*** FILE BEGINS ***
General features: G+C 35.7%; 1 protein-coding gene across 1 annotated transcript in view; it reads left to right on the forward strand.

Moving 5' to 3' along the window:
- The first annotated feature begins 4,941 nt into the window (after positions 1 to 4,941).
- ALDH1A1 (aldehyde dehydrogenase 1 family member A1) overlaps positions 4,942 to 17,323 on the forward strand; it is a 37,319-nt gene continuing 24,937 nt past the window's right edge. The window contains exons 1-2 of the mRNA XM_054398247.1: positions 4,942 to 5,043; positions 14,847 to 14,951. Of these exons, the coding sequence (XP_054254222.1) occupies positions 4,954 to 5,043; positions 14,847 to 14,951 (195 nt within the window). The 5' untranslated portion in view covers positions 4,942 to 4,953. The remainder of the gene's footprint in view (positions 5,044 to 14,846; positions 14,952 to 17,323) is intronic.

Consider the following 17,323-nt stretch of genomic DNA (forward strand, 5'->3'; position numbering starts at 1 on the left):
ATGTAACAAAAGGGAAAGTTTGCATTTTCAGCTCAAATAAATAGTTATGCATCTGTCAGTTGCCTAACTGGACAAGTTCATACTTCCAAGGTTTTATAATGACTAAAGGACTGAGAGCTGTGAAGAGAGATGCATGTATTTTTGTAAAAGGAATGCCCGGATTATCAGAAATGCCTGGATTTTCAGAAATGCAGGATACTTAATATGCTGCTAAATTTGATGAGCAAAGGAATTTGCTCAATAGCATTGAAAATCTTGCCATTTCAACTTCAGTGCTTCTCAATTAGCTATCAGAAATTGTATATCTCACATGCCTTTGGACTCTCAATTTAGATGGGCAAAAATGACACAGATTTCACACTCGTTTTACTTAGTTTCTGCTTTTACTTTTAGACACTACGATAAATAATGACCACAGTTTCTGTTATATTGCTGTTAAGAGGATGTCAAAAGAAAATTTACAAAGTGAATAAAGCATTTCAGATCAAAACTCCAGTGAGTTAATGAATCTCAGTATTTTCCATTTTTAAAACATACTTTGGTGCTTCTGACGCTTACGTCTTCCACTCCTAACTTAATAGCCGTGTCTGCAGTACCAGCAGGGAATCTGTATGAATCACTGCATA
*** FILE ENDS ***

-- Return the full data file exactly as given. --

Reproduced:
General features: G+C 35.7%; 1 protein-coding gene across 1 annotated transcript in view; it reads left to right on the forward strand.

Moving 5' to 3' along the window:
- The first annotated feature begins 4,941 nt into the window (after positions 1 to 4,941).
- ALDH1A1 (aldehyde dehydrogenase 1 family member A1) overlaps positions 4,942 to 17,323 on the forward strand; it is a 37,319-nt gene continuing 24,937 nt past the window's right edge. The window contains exons 1-2 of the mRNA XM_054398247.1: positions 4,942 to 5,043; positions 14,847 to 14,951. Of these exons, the coding sequence (XP_054254222.1) occupies positions 4,954 to 5,043; positions 14,847 to 14,951 (195 nt within the window). The 5' untranslated portion in view covers positions 4,942 to 4,953. The remainder of the gene's footprint in view (positions 5,044 to 14,846; positions 14,952 to 17,323) is intronic.

Consider the following 17,323-nt stretch of genomic DNA (forward strand, 5'->3'; position numbering starts at 1 on the left):
ATGTAACAAAAGGGAAAGTTTGCATTTTCAGCTCAAATAAATAGTTATGCATCTGTCAGTTGCCTAACTGGACAAGTTCATACTTCCAAGGTTTTATAATGACTAAAGGACTGAGAGCTGTGAAGAGAGATGCATGTATTTTTGTAAAAGGAATGCCCGGATTATCAGAAATGCCTGGATTTTCAGAAATGCAGGATACTTAATATGCTGCTAAATTTGATGAGCAAAGGAATTTGCTCAATAGCATTGAAAATCTTGCCATTTCAACTTCAGTGCTTCTCAATTAGCTATCAGAAATTGTATATCTCACATGCCTTTGGACTCTCAATTTAGATGGGCAAAAATGACACAGATTTCACACTCGTTTTACTTAGTTTCTGCTTTTACTTTTAGACACTACGATAAATAATGACCACAGTTTCTGTTATATTGCTGTTAAGAGGATGTCAAAAGAAAATTTACAAAGTGAATAAAGCATTTCAGATCAAAACTCCAGTGAGTTAATGAATCTCAGTATTTTCCATTTTTAAAACATACTTTGGTGCTTCTGACGCTTACGTCTTCCACTCCTAACTTAATAGCCGTGTCTGCAGTACCAGCAGGGAATCTGTATGAATCACTGCATA